In Vivo Phototesting

Categories: Medical & Pharmaceutical, Clinical, In Vivo Exposure

Photosensitivity

Chemical composition Diagram

The term photosensitivity is used to describe the acute reaction of skin to UV radiation (UVR) and is considered abnormal if the reaction of skin to UVR is either quantitatively or qualitatively outwith that of the normal population.

Photosensitivity diseases are a heterogeneous group of conditions for which detailed clinical assessment is vital.

A further category of abnormal photosensitivity disease are seen in those induced by drugs and chemicals.

These include antibiotics (e.g. fluoroquinolones and doxycycline), diuretics (e.g. thiazides) and non-steroidal anti-inflammatory drugs.

Metabolic photodermatosesPhotoexacerbated dermatosesGenetic photodermatosesPrimary photodermatosesExogenous photodermatoses
Porphyria cutanea tardaLupus erythematosusXeroderma pigmentosumPolymorphic light eruptionDrug-induced photosensitivity
Erythropoeitic protoporphyriaDermatomyositisBloom syndromeJuvenile spring eruptionPhotocontact dematitis
Variegate porphyriaDarier diseaseRothmund Thomson syndromeActinic folliculitisPseudoporphyria
Erythropoeitic porphyria (Gunther disease)RosaceaCockayne syndromeActinic prurigo 
 Pemphigus vulgaris Solar urticaria 
 Pemphigus foliaceus Chronic actinic/ photosensitivity dermatitis 
 Atopic dermatitis Hydroa vacciniforme (Epstein Barr virus) 
 Psoriasis   

Phototesting Modalities

Example Photosensitive Patient
Photosensitive patient following phototesting procedure

For routine screening, a xenon arc solar simulator can be used for MED testing. 

  • UVA/ UVB sources used to determine wavelength band giving rise to photosensitivity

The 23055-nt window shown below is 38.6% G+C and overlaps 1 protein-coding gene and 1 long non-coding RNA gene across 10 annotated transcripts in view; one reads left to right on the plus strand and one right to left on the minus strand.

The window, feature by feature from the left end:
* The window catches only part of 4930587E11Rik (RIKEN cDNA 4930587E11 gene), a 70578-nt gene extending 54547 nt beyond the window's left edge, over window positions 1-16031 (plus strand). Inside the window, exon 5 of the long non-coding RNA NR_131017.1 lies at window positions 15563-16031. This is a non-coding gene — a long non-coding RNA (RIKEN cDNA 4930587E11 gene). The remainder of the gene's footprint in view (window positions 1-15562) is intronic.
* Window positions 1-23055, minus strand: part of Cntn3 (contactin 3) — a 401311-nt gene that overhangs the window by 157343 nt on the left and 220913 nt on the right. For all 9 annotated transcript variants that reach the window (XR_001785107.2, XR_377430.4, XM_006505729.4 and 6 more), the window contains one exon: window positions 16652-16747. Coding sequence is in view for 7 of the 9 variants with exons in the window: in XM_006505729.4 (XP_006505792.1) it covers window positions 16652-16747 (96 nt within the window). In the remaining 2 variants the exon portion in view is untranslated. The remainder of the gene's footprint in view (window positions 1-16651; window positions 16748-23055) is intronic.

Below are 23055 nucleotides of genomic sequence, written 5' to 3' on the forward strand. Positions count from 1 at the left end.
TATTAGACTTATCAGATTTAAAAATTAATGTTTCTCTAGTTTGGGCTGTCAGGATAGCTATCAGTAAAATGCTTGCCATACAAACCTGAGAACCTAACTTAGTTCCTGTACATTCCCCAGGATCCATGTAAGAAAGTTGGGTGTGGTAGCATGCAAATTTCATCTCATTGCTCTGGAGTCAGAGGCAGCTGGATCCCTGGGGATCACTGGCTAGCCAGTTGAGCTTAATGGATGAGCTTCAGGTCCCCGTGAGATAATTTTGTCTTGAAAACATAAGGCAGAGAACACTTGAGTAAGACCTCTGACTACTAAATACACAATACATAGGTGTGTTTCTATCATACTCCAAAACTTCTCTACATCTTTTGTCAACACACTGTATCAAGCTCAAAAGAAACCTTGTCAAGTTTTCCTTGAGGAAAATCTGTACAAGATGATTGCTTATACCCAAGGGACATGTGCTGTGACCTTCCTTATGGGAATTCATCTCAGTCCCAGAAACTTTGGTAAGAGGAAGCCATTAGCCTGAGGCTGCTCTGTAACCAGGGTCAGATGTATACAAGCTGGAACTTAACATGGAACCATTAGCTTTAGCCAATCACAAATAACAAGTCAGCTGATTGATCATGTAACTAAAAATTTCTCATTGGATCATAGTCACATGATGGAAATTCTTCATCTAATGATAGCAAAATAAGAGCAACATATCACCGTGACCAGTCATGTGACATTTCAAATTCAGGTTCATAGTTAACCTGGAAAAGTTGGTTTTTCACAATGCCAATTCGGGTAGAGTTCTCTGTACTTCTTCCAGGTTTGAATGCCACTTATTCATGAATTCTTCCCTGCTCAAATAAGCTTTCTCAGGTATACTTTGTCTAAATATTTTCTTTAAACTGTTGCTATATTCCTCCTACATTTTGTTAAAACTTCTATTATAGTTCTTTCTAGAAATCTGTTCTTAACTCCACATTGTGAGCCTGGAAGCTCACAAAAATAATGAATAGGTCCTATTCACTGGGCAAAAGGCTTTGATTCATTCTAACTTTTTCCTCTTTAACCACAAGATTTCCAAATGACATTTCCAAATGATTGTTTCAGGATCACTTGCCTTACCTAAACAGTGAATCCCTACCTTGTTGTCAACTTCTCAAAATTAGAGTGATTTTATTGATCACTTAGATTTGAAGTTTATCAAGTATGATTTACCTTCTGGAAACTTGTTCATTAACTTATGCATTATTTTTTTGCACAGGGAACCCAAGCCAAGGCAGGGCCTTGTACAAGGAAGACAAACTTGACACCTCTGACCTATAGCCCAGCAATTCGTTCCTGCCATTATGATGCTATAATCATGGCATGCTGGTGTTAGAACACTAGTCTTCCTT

• For a full and precise investigation, the PhotoTest450 must be employed

Minimal erythema dose (MED) in Photosensitive skin

Polymorphic light eruption
NHS 2016, Polymorphic light eruption
  • The induced erythema is graded 22-26 hours following the dosage, based on an established 5-point scale
  • Polymorphic light eruption typically requires 2 hours of exposure to trigger a reaction, which may not develop for up to 24 hours and lasting up to 48 hours
0No difference from surrounding skin
(+)Just perceptible erythema (diffuse mild erythema without defined borders)
+Uniform erythema with sharply defined borders
++Bright red colour and slight induration (edema) on palpation
+++Bright red colour and pronounced induration (edema) raised above the surrounding skin
Urticaria (hives)
NHS 2016, Urticaria (hives)
  • In solar urticaria where immediate photosensitivity is the problem, the MUD (i.e. the dose of irradiation required to elicit just detectible urticaria) is used as the main outcome measure
  • 5—point scale used when testing patients suffering from idiopathic solar urticaria
  • Solar urticaria is usually triggered within just a few minutes of exposure, with lesions appearing within as little as an hour
0No reaction
(+)Just perceptible erythema (minimal urticaria dose; MUD)
+Erythema localised to irradiated area
++Erythema spreading beyond the irradiated area
+++Wheal in some parts of irradiated area

References